The word racism elicits a deep emotional response from people. There have been many societal changes since the Civil Rights Act was enacted in the 60s. As a nation we can be proud of the fact that we no longer have segregated diners, movie theaters and water fountains. We have an African-American President and members in Congress. Latinos are making headway in holding important political and corporate positions. Our television shows, newscast and movies are more diversified. Yes, there have been great strides made in our American society as a whole, progress that we can be proud of. But you can’t legislate people’s minds and hearts.
In the realm of personal interactions, we still haven’t quite found our way. Day-to-day communication with and acceptance of each other’s cultures and differences plays out in a variety of ways. When our distance from and misunderstanding of each other impart unkind or misinformed judgments, we hurt each other. You may want to believe that racism is rare or simply not expressed any more, but in today’s reality, adults and children still experience racism and its painful consequences.
While adults may have better coping skills because they’ve had more life experiences, children don’t fare as well.
Being a victim of racism may trigger poor mental health, depression and anxiety in children and teens, according to a new review. Researchers examined 461 cases of links between racism and the health and wellbeing of youngsters.
“The review showed there are strong and consistent relationships between racial discrimination and a range of detrimental health outcomes such as low self-esteem, reduced resilience, increased behavior problems and lower levels of well-being,” lead researcher Naomi Priest, of the University of Melbourne in Australia, said in a university news release.
Most of the racism experienced by children and teens involved discrimination by other people, as opposed to institutional or systemic racism, according to the findings.
A majority of the studies reviewed were conducted in the United States with children aged 12 to 18 years old. The three most common races detailed in the studies were Blacks, Hispanics, and Asians.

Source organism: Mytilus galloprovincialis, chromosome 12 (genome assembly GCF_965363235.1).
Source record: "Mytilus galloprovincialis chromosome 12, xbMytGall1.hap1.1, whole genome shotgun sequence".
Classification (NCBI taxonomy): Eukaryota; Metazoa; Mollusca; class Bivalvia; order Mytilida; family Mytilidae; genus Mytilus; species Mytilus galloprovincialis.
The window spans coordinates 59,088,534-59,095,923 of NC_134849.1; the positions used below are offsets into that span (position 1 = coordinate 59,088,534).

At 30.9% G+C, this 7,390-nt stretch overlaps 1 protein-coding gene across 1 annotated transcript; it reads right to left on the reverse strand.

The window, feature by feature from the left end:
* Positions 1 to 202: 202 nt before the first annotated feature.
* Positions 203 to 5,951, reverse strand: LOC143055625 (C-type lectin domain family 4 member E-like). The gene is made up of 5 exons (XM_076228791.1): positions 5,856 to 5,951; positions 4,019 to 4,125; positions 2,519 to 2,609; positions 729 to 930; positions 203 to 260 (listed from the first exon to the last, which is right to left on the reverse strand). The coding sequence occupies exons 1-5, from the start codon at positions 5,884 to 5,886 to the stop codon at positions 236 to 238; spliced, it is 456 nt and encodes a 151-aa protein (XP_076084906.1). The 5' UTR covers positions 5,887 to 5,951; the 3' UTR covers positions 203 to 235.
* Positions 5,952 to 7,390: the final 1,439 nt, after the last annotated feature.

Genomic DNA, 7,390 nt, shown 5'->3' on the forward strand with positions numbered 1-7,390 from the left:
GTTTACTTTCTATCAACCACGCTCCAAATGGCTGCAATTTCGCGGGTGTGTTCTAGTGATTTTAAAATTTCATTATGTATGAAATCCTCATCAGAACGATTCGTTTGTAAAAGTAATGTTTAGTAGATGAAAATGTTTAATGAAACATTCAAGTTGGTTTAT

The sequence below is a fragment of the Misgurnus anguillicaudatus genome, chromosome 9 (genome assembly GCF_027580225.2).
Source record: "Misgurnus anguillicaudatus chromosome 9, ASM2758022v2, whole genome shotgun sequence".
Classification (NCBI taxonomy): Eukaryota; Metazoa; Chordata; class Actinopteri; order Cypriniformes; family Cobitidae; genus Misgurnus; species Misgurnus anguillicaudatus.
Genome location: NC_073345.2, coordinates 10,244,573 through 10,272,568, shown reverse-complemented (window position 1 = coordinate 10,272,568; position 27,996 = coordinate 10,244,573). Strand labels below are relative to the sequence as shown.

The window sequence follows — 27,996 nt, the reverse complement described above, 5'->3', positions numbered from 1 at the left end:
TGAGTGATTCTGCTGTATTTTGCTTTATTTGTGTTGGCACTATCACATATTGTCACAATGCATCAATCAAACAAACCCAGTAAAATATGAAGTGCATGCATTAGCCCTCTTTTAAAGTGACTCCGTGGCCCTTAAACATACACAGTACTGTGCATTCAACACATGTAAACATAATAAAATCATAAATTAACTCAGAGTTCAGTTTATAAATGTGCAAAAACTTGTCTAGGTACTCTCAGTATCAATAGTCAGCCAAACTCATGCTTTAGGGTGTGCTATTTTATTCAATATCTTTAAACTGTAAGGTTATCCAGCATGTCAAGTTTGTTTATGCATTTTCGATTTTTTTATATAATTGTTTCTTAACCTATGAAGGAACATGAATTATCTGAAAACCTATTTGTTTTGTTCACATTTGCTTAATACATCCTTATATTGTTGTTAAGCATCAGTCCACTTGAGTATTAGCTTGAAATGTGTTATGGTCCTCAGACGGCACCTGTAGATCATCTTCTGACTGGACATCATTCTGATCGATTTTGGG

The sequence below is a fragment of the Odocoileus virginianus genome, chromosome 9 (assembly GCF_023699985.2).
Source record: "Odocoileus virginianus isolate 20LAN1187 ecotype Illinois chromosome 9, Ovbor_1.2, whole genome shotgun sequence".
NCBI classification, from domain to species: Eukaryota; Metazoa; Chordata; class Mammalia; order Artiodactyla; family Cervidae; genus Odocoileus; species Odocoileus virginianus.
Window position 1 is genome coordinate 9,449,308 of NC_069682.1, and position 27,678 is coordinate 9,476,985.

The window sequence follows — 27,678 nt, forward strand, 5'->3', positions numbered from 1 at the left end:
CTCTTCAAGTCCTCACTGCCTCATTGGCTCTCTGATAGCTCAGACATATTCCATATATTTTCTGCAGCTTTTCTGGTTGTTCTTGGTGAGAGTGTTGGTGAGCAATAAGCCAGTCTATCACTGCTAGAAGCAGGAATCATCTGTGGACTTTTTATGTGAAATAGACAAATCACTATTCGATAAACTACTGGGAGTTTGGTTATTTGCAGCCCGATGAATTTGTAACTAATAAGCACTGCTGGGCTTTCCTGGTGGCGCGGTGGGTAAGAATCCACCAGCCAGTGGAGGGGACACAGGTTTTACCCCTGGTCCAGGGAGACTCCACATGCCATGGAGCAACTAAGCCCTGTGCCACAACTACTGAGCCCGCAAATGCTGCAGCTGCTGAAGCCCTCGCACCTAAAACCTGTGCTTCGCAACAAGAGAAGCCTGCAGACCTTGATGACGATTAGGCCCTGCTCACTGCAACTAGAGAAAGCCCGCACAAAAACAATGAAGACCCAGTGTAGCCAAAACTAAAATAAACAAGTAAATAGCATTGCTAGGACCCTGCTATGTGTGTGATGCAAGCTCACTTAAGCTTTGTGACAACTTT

“We know that children who experience poor health and well-being are less likely to engage in education, employment and other activities that support them to lead healthy and productive lives, and to participate meaningfully in the community,” Priest said.
Sometimes children make comments that are hurtful because they aren’t exposed to other children of different races and cultures. They may ask a question that seems perfectly logical to them but is hurtful or rude if you’re on the receiving end. That’s a failure on a parent’s part for not providing information on the differences of people in our multi-racial and cultural society.
How can you help your child grow in understanding of people who look and act differently than them? One way is to expose your child to different cultures and people. Look at your child’s environment and see how many children and adults look different than you and your family. Is everyone pretty much the same race, in the same social economic group, the same religious group? To quote civilrights.org, “many of us still live lives of racial and economic isolation.”
Children aren’t born prejudiced and judgmental – they learn it either by the example of others around them or through little or no interaction with people different from them.
The report included in this article was published in the October issue of the journal Social Science and Medicine.
If you’re looking for resources with information on talking to your child about racism and diversity, civilrights.org offers excellent guidelines and insight.